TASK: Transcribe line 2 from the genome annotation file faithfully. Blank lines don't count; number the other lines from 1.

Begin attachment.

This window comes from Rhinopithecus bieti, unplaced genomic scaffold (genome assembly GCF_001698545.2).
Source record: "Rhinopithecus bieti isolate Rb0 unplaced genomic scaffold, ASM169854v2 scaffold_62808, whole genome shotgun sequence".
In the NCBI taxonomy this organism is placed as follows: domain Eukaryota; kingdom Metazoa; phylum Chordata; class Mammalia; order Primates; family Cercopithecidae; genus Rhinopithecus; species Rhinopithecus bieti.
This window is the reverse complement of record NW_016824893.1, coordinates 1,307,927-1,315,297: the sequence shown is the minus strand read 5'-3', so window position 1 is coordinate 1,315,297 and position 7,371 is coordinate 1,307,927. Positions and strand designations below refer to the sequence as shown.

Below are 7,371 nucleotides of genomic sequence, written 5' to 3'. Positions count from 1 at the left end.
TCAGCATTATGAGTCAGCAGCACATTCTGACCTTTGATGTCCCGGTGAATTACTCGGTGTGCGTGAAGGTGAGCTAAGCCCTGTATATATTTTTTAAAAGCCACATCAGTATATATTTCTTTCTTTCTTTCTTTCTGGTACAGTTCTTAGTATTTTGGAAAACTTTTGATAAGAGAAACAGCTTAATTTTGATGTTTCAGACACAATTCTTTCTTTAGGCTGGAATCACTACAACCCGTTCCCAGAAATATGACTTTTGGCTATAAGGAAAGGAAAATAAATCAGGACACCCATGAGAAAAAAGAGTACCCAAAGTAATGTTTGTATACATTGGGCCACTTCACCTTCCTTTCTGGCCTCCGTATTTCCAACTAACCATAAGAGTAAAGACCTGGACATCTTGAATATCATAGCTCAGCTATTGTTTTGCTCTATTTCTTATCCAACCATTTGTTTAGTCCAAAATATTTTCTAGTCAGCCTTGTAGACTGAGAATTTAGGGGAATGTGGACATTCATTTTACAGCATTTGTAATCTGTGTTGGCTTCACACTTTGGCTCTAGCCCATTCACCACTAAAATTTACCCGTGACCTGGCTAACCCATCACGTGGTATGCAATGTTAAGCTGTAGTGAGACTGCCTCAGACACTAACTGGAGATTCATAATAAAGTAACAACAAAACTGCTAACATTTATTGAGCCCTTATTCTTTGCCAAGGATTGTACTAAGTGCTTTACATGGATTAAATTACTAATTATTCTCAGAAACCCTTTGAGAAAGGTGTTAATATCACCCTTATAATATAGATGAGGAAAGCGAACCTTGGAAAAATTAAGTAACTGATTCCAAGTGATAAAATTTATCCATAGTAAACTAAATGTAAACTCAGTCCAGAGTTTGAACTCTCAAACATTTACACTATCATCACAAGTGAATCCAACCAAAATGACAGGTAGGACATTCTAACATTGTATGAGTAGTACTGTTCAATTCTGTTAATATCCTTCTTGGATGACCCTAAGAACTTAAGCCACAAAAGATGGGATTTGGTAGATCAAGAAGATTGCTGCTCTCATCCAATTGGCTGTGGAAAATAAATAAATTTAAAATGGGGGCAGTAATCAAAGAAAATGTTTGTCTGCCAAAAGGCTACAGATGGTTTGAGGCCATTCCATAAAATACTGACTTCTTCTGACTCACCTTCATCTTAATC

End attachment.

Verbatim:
Source record: "Rhinopithecus bieti isolate Rb0 unplaced genomic scaffold, ASM169854v2 scaffold_62808, whole genome shotgun sequence".